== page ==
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Active on EnWikipedia and Wikidata, and somewhat on EnWikisource. Would like to be more active on Commons, EnWikivoyage, and the French-language sites.

My opinions about Wikimedia, if anyone's interested

Unlike a lot of people here, I'm generally willing to trust that the WMF is doing the right thing. I think people who complain about "Wikiafication"[1] or Foundation overreach—some of whom I greatly respect and admire as Wikimedians—fail to grasp the severity of the problems with the ways our sites operate. To build a better encyclopedia/dictionary/library/travel-guide/etc., we need a more welcoming culture and a more intuitive interface, and if that's at the expense of adding some shiny buttons and icons, so be it. I'm glad most of us can agree that VisualEditor is useful and necessary, and the optimist in me hopes that it will create a sufficient influx of useful contributors as to mitigate some of our greatest problems, such as "vested contributor"-ism, assumptions of guilt in regards to sockpuppetry, and insufficient checks and balances on admins.[2] I also can't wait for Flow or a similar initiative to finally make talk pages usable for newbies.[3]

On the other hand, I think the Foundation really needs to step up their game when it comes to supporting the "sister projects" (a phrase that itself assumes that everything revolves around Wikipedia). Wikipedia is one of the greatest success stories in the history of the Internet; I think the Foundation isn't sure what to do with the fact that a lot of its other projects aren't, and sometimes it just tries to pretend that they don't exist. We need better publicity for our less well-known projects.[4] I don't think I've ever seen a project other than Wikipedia mentioned on a TV show or in a movie. I dream of the day that that may change. Hopefully, once more projects get integrated into Wikidata, making interproject links easier, some of this may happen organically.

All that said, once the Foundation starts working more on supporting its other ventures, I totally see the case for shutting down Wikinews and Wikiquote. I wouldn't even know where to begin listing the problems with the former, and the latter simply doesn't strike me as a productive use of resources, nor do I see the logic of a community dedicated to free content running wikis consisting of copyrighted quotations.[5] (If the Foundation were to say right now, "Okay, we're gonna start focusing on our smaller wikis more, but there's too many of them, so we're gonna drop Wikinews and Wikiquote," I think that would be okay too. That's what Google's doing with some of its less-used products, and it makes sense to not spend energy trying to fix something that no one would really miss if you killed it.)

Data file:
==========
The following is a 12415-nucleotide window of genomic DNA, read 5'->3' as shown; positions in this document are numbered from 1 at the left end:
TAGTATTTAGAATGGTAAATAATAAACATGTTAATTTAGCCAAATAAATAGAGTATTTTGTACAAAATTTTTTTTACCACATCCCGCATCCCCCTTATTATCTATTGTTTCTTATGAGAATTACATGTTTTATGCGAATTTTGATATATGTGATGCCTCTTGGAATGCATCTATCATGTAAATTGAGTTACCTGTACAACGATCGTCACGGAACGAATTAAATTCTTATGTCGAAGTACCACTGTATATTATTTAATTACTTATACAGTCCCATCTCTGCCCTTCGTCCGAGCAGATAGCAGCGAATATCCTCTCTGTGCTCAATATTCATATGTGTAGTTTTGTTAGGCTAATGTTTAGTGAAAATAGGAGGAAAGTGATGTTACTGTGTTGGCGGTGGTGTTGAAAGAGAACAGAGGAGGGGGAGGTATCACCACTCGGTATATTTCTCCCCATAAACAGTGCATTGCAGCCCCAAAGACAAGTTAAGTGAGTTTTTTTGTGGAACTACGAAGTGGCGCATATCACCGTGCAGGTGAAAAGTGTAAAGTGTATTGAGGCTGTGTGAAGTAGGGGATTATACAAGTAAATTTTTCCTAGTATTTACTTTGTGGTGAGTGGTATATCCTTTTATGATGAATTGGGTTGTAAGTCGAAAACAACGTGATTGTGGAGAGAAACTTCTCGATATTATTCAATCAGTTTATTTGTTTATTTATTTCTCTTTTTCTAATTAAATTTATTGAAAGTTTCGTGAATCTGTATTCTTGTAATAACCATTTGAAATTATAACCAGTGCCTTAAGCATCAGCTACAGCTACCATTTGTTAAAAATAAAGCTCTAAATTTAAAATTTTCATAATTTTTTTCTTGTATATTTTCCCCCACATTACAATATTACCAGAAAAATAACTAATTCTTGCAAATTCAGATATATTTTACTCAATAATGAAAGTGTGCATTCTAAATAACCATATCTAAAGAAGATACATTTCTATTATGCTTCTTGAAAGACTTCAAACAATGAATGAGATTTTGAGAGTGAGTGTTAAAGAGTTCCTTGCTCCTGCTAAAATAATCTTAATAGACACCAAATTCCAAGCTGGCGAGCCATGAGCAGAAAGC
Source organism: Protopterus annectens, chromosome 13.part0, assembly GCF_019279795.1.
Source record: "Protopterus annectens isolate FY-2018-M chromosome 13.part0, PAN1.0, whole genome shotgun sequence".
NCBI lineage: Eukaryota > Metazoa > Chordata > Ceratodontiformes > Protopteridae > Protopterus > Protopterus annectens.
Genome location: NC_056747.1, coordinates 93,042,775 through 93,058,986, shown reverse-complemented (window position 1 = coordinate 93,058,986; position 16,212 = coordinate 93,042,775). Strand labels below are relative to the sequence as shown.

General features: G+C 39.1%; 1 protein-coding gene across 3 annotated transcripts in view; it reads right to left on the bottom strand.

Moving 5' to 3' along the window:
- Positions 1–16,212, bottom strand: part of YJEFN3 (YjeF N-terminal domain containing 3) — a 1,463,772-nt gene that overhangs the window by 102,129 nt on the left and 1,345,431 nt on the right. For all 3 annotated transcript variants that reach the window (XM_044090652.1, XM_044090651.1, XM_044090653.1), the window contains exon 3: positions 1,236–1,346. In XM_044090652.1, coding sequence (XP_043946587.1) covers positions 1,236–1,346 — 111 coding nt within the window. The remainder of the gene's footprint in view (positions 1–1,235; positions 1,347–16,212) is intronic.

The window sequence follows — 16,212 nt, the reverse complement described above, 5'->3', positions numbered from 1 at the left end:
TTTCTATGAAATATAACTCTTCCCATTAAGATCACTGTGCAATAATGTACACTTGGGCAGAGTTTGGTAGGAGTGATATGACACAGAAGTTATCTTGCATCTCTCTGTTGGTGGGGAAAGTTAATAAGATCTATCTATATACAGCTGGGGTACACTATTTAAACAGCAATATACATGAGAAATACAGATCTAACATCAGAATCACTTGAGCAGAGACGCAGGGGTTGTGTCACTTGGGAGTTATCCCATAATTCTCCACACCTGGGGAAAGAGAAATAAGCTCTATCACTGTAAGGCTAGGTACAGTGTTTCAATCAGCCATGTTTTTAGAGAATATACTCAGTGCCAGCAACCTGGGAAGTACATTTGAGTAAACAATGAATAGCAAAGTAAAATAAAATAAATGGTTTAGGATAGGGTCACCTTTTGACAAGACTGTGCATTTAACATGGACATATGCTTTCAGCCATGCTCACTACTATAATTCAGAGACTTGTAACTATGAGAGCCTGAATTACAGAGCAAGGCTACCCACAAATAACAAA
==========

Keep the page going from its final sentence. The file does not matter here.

In the long term, I'd like to see Wikisource turned into one multilingual site, and, once the software allows it, Wiktionary and Wikispecies to be turned into what would amount to elaborate transclusions of Wikidata content. (Only after, of course, those wikis have had all their content migrated.) I think there's on-and-off discussion about the former idea. The latter won't be possible for years anyways.[6]

Oh, Meta also needs to be fixed sometime, but I don't think that really needs to be a priority.

  1. (An essay I hate to give even one more WhatLinksHere entry to.)
  2. As a Wikidata admin, I have complete empathy for anyone else who's been subjected to baseless accusations of admin abuse or the like. It sucks. However, there are some admins who screw up too often, and there are some who should be removed. I think all Wikimedia projects should be required to either have some form of admin review, or the ability to desysop by a simple 50% vote. That way they'll be less baseless trolling, so when I go to an admin's talk page and try to politely tell them that an action they took was outside of policy, they won't have to immediately be on the defensive. (If you think I'm talking about you, I'm probably not. This has only happened to me a couple of times.)
  3. Note, however, that I absolutely despise LiquidThreads, to the point that I voted against a Board candidate merely because he liked it. (Well also because of some other stuff, but the LQT love didn't help.)
  4. In the recent Board elections, I voted against anyone who disagreed with this point of view, and I believe the results showed that the rest of the community largely did so as well.
  5. Not to mention that the process of deciding which quotes should or shouldn't be included is... problematic. Such extensive editorial involvement would go against the spirit of essentially any other wiki.
  6. Someday, I'd like to sit down with some very smart programmers, and outline a really good, smartphone-compatible, Wikidata AI, which would both answer questions for you, à la Siri, and allow you to input suggested answers if it doesn't know. I think this could be revolutionary and could get us a lot more contributors ("Neither Wikipedia nor Wikivoyage has an article on that city; would you like to write one?"), and a $0 pricetag could ensure both WMF backing and high usership.